by Louis Carrera
In the first known English translation of Alonso de Ercilla’s La Araucana, the author seeks to faithfully transcribe a period in the history of the Arauca Indians as written to King Phillip II by a member of his household. La Araucana details in poetic narrative the struggle of the fiercely proud Arauca Indians for independence from their Spanish oppressors.
ABOUT THE AUTHOR
Louis Carrera was born on March 26, 1926, in New York City. His father, Manuel, was born in Linares, Chile, and his mother, Rosario, in Aranda de Duero, Burgos, Spain.
Mr. Carrera was educated in New York City, graduating from Benjamin Franklin High School in Manhattan. He subsequently received his bachelor’s degree from New York University. Mr. Carrera spent his entire career in the new field of social work and public social services. He began his career in New York City, moved to Albany, New York to work in the area of state social services program management and then relocated to Washington, D.C. He continued his career working for the advancement of social services to women and children within various federal programs.
During World War II, Mr. Carrera served his country as a sergeant in the U.S. Army Field Artillery. He saw action in France and Germany before returning to the United States to resume his work in the field of social services. During this period, while living in New York City, Mr. Carrera met and married his wife, Joan. They lived for many years in New York and Virginia.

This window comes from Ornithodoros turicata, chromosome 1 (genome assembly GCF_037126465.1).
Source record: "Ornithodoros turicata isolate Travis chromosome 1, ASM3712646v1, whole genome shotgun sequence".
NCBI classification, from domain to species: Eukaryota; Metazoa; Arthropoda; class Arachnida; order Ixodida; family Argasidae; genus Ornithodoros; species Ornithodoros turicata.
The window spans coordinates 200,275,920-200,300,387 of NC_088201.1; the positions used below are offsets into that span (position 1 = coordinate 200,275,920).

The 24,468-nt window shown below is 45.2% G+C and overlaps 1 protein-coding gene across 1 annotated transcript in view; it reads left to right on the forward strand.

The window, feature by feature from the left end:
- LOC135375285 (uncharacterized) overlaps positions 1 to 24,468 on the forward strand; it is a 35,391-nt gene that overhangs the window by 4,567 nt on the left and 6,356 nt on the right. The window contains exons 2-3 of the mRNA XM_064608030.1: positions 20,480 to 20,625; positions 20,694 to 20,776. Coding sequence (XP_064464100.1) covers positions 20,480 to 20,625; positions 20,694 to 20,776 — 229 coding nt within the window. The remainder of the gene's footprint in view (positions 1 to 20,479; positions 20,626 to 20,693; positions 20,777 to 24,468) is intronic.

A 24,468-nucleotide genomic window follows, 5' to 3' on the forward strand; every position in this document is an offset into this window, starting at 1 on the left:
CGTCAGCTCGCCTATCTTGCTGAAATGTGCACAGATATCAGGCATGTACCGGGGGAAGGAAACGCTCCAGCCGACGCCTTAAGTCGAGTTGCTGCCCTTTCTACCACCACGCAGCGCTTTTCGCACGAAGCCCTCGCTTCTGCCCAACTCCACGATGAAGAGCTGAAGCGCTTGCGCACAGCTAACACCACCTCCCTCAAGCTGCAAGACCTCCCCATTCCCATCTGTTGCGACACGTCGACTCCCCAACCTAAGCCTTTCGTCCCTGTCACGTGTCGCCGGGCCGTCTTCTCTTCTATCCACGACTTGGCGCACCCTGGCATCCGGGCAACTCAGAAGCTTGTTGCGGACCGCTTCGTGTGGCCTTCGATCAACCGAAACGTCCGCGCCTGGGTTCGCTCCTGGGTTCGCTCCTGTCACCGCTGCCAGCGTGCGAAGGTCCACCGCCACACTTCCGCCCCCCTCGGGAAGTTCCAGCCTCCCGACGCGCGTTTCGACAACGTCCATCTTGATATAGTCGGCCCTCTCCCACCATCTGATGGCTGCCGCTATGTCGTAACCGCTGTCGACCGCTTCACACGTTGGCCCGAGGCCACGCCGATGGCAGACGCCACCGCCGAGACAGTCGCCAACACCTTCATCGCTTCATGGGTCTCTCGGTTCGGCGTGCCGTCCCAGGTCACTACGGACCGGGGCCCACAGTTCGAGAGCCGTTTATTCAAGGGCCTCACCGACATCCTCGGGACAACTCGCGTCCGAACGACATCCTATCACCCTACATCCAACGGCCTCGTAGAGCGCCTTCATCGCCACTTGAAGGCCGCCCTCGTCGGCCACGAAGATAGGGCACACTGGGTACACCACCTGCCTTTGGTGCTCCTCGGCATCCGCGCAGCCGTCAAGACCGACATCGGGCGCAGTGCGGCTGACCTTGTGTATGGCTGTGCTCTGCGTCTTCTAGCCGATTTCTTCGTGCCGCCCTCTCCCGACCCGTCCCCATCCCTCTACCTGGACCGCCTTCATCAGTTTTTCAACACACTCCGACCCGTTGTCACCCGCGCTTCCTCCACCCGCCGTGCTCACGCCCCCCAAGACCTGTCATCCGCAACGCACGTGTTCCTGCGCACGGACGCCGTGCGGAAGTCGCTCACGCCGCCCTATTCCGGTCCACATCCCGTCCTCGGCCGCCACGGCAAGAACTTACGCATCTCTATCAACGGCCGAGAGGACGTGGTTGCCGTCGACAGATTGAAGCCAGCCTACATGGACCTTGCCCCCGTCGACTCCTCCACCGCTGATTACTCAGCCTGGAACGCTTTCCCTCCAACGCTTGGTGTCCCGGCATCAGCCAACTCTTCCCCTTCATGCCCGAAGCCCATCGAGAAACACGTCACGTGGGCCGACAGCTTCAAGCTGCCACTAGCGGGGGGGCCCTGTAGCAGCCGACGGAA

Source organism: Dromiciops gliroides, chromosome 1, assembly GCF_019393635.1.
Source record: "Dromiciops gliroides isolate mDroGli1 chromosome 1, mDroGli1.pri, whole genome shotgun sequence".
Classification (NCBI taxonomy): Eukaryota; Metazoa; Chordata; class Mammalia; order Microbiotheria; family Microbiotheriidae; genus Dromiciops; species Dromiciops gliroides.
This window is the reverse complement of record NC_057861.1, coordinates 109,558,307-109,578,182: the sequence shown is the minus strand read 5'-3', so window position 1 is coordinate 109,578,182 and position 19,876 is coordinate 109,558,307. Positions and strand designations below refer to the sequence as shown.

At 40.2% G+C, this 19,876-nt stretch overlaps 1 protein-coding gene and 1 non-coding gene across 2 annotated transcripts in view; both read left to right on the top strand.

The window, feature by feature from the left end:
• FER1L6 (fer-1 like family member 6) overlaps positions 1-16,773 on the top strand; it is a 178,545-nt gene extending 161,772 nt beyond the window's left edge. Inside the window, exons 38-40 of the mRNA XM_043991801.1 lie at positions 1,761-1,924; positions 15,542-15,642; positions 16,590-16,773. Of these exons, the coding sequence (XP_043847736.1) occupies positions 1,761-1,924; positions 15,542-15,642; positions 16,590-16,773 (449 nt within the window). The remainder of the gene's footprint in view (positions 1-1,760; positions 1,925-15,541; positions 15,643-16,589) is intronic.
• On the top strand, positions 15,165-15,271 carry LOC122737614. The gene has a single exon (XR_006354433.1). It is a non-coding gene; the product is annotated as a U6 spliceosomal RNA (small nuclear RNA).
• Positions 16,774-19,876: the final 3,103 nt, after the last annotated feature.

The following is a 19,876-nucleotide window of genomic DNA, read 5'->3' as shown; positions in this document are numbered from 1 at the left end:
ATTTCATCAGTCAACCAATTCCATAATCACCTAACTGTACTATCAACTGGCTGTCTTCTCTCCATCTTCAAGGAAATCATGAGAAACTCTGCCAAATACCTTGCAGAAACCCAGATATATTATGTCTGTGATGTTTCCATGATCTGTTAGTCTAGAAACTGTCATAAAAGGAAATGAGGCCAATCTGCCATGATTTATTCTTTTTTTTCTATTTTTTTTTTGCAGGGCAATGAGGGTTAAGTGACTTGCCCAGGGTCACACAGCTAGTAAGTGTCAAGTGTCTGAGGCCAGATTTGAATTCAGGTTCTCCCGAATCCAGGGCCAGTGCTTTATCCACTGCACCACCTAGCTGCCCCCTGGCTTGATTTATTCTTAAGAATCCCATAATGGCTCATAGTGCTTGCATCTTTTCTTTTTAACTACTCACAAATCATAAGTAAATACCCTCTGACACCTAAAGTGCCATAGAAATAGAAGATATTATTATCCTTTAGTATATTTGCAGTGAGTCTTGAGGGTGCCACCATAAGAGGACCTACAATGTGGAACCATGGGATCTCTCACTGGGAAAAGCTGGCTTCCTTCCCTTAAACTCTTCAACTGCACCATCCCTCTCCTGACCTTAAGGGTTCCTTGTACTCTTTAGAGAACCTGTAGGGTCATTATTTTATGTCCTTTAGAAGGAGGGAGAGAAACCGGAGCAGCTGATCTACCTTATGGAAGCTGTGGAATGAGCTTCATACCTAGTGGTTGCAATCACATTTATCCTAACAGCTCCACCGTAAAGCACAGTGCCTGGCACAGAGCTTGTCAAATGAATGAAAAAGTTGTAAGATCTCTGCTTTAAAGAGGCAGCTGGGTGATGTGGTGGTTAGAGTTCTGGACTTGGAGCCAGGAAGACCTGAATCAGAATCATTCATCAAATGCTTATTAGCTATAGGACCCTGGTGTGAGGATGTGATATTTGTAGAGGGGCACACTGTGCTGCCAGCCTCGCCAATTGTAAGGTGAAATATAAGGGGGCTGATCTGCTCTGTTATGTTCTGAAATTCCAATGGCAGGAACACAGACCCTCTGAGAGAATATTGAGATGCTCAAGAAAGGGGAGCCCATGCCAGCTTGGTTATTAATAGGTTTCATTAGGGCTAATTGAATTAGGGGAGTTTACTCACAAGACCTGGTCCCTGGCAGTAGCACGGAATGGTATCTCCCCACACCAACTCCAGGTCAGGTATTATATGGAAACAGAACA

During the period of World War II, Mr. Carrera began his fascination with the life of the indigenous people of South America, stemming from the knowledge that his paternal great-grandmother was Araucana. This knowledge led him to begin a translation of the epic “La Araucana” by Alonso de Ercilla. He spent many years working to refine his translations, making great effort to bring to it the poetic narrative formant so carefully written by de Ercilla. It was while working on the refinement of the epic that Mr. Carrera came to be vitally interested in the Smithsonian Institution and the creation of the new Museum of the American Indian. Mr. Carrera is publicly honored and memoralized by being registered on the Honor Wall of the Museum of the American Indian, which is located within the National Mall in Washington, D.C.
(2006, paperback, 584 pages)
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